The off-season begins with a look to the past and a look to the future

For my first off-season post of the year, I’m splitting my time talking about both the past and the future. I think the hardest part about off-season posts is that’s all you have to talk about — what was and what will (or may) be. It’s hard to believe it’s already November, but it certainly makes it easier to hold your breath until Spring Training. Thanksgiving is in a few weeks, Christmas just a month after that, the New Year, and then suddenly it’s February and the hopeful Baby Bombers roll into the Tampa complex with dreams of playing in the Bronx in 2015, sharing lockers and swapping stories with veteran Yankees. (By the way, season tickets for Spring Training are already on sale; single tickets will be for sale in January.)

Okay, looking forward first…

Yesterday was the Qualifying Offer deadline for those with a contract option for an extension on their current contracts. Two players had such an option — David Robertson and Hiroki Kuroda. Robertson was extended a qualifying offer of $15.3 million; he has 7 days to accept or deny this offer. (That number is set by MLB and the MLBPA, not the Yankees and is a 1-year deal and will allow the player to enter free agency following the end of the season.) Kuroda didn’t receive an offer.

Now, this is a tricky move for most players. If they think they can fare better on the free agent market (like a handful of players that made the postseason and offered yesterday), they will decline the offer and send their agents to the phones to wheel and deal. Should they be towards the end of their career or perhaps had a poor performance last year, they might choose to accept the offer and see if they can spend this next year improving their odds for next year’s free agency market. A declination of the offer (from either side) doesn’t mean the player won’t be playing for the same team next year, but rather it sends everything back to the negotiation tables.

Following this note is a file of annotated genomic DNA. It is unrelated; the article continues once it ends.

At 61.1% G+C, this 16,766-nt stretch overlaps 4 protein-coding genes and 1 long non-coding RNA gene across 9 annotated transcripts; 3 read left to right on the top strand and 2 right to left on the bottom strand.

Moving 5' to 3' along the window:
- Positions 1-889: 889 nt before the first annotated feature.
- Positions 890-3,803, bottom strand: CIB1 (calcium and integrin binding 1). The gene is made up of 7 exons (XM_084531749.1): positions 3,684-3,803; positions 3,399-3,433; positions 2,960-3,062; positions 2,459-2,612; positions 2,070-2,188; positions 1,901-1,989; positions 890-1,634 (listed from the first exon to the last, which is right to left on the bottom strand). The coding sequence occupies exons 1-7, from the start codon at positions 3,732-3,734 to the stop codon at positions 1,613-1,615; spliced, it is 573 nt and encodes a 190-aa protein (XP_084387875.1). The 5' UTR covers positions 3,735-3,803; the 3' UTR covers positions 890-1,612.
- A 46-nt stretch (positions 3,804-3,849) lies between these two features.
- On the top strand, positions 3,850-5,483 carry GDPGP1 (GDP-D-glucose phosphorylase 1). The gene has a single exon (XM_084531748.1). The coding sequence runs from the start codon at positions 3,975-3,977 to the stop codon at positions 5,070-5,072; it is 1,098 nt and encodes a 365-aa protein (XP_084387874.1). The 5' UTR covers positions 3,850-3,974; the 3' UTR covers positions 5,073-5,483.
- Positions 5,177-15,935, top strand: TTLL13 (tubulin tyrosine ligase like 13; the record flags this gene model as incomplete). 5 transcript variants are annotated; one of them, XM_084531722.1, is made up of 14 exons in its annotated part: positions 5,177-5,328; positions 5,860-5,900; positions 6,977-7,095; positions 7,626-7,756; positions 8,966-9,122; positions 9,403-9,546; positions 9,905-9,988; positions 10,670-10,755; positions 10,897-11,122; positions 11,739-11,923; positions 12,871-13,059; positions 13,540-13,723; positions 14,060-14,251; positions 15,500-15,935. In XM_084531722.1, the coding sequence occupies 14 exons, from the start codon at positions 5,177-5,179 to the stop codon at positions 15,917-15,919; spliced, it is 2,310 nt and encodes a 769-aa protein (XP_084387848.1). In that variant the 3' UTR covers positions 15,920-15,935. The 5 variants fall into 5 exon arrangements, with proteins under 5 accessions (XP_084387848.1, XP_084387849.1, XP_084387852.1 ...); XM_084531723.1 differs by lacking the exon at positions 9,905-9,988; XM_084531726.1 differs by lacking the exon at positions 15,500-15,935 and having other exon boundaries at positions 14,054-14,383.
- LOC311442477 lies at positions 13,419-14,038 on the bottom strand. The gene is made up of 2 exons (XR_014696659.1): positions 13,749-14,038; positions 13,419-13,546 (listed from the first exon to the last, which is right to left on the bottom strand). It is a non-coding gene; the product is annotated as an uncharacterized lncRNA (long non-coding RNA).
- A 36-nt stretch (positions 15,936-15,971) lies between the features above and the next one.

Following that thought, there are some new developments on the free agent market, but the Yankees have already made it clear they aren’t going after many of the “big-ticket” players (for those interested, names like Jon Lester, Max Scherzer, James Shields, and Pablo Sandoval have all been crossed off the list). But I don’t hold much stock in rumors (as you know by now), so until all those guys have been signed elsewhere, anything can still happen. Personally, I don’t really see any of those guys playing in a Yankee uniform any time soon. I expect most of their current teams will try to negotiate contracts to keep their stars home.